Traffic advisory: ODOT to close sections of I-205 corridor through January

As part of their federal stimulus funded project to install overhead lighting on the I-205 non-motorized corridor, ODOT is planning to close sections of the of the popular biking thoroughfare from October 18th through early-mid January. See the press release below for details and stay tuned to ODOT’s I-205 website for updates:

Portions of I-205 path to temporarily close

Path users can expect detours between Clackamas and Gladstone during construction

As part of a project to install overhead lighting on the I-205 Multi-Use Path, contractor Stacy and Witbeck, Inc. will temporarily close portions of the path between Clackamas and Gladstone beginning next week.

On Monday, Oct. 18, the contractor plans to close the I-205 Multi-Use Path between SE 82nd Drive in Gladstone and SE Strawberry Lane in Clackamas. Upon completion of this segment, the contractor will close the path between SE Strawberry Lane and SE McKinley Avenue in Clackamas. Signs will direct path users to SE 82nd Drive as an alternate route during these closures.

ODOT anticipates that the contractor will complete and re-open these two segments by early mid-January. Subsequently, the contractor will install lighting on a third segment between SE Ambler Road and SE Sunnyside Road in Clackamas. This work will not require a closure of the path, but path users can expect traffic control and some delays.

This work will complete a nearly $4 million project to install overhead lighting on the I-205 Multi-Use Path from SE Foster Road in Portland to SE 82nd Drive in Gladstone — the only portion of the path that lacked lighting.

Last November, ODOT and TriMet celebrated the completion of the first portion of lighting (from Lents to Clackamas Town Center), which has increased visibility, access and safety through several neighborhoods along this major bike and pedestrian path. The project is funded with federal stimulus money through the American Recovery and Reinvestment Act.

Jonathan Maus (Publisher/Editor)

Jonathan Maus (Publisher/Editor)

Founder of BikePortland (in 2005). Father of three. North Portlander. Basketball lover. Car owner and driver. If you have questions or feedback about this site or my work, feel free to contact me at @jonathan_maus on Twitter, via email at maus.jonathan@gmail.com, or phone/text at 503-706-8804. Also, if you read and appreciate this site, please become a supporter.

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Chris
Chris
13 years ago

Rode this section of trail at night a couple of weeks ago. I had never been south of Town Center before. There were some stretches where our lights barely helped! This is a MUCH needed upgrade. Glad it is getting done.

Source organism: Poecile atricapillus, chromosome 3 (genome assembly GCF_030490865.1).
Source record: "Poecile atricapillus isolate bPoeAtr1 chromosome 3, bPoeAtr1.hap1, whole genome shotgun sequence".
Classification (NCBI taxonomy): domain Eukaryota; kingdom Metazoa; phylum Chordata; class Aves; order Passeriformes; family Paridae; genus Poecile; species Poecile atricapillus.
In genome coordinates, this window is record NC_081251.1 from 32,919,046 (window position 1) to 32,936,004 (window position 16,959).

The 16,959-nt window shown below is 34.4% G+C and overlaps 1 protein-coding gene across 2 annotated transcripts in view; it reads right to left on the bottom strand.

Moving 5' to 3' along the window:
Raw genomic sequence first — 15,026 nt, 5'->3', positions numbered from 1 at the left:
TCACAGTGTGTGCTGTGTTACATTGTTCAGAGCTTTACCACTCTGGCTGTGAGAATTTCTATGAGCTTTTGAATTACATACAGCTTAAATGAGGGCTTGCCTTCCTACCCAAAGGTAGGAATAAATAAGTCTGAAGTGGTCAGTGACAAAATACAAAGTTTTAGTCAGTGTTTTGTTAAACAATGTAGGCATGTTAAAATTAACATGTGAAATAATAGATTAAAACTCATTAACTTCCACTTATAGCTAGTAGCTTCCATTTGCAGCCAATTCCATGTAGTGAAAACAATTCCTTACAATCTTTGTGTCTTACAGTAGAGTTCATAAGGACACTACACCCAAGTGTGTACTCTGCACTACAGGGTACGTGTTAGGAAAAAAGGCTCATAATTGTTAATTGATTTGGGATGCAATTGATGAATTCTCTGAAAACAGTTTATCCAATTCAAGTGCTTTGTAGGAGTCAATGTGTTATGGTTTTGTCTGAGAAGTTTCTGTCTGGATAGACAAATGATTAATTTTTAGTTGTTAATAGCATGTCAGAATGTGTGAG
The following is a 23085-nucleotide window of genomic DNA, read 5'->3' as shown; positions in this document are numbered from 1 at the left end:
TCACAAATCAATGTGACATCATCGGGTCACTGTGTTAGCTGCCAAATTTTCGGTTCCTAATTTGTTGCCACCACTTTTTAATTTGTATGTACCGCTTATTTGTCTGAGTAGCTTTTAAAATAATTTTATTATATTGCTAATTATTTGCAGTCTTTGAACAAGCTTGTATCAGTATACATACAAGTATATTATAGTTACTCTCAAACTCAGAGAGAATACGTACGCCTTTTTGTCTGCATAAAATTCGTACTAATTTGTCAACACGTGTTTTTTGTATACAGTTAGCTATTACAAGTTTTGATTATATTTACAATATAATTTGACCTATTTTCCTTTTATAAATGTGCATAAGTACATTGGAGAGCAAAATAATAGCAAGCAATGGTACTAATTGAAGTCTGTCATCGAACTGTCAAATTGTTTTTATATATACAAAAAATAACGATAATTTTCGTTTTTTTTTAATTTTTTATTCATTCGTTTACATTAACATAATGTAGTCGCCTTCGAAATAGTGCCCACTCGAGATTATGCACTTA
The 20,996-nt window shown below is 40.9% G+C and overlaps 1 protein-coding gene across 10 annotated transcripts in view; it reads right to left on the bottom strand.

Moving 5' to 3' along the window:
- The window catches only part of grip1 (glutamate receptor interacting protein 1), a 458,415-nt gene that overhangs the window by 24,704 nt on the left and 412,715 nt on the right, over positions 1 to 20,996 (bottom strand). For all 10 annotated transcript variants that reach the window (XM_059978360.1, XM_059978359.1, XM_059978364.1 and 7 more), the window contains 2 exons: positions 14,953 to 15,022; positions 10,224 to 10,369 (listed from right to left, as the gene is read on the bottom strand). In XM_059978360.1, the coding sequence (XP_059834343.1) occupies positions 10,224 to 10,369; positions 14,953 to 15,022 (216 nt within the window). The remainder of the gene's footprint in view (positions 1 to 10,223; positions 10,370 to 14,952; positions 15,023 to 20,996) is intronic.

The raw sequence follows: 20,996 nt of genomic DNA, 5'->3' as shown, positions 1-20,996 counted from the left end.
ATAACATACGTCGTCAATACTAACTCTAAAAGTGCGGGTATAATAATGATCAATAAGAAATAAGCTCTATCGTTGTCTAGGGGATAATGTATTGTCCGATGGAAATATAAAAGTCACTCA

h
h
13 years ago

Springwater Corridor could use some lights. It was alike black hole at night… I nearly ran over a big rat (probably opposum) there last night.

tony
tony
13 years ago

not to be a downer, but three months closing a path to put up lights?

would this ever happen with a highway?

Opus the Poet
13 years ago

+1 with Tony, why do they need to close the path for 3 months? I know some heavy equipment needs to be used but do they really need to close the trail completely?

Duncan
Duncan
13 years ago

I like the springwater at night…

Maybe it is time for me to move to a rural area…

matt picio
matt picio
13 years ago

tony (#3) – Probably would never happen with a highway, but this segment of the I-205 path is very lightly used. 82nd Drive isn’t the greatest route, but it’s not a horrible detour. Webster Rd can also be used as a detour for that segment.

The main reason the lighting closures take so long is budgetary / manpower. The work can be done by a very small crew, but to do so, the trenches are open for days / weeks at a time. It could be done faster by a larger crew, but it would cost more – and the contractor needs those people for other, higher-priority jobs. (Stacy & Witbeck is the contractor usually tapped for MAX / Streetcar construction)

We likely won’t see a change in this sort of situation until cycling commands a 20% mode share – we need a large cycling community who is vocal about being inconvenienced, and who has some pull at the state level.

This would be a good issue for the BTA to take up, if they have the time and inclination.

Bill
Bill
13 years ago

I ran the section from Strawberry lane to SE 82nd at 4:30am this morning, there is plenty of light coming of the lights from the freeway.

In several places the path is between the lights and the freeway.

suburban
suburban
13 years ago

Tidman Johnson Natural Area has no lights because it is a Natural Area, If you want thousands of watts of public lighting, use the bike lane on Spring Water Blvd, or mount a battery operated illumination device on your handlebars.

Red Five
Red Five
13 years ago

It all boils down to sub-par services for residents of east Portland. We don’t have any hip, gentrified neighborhoods out here to pour money into.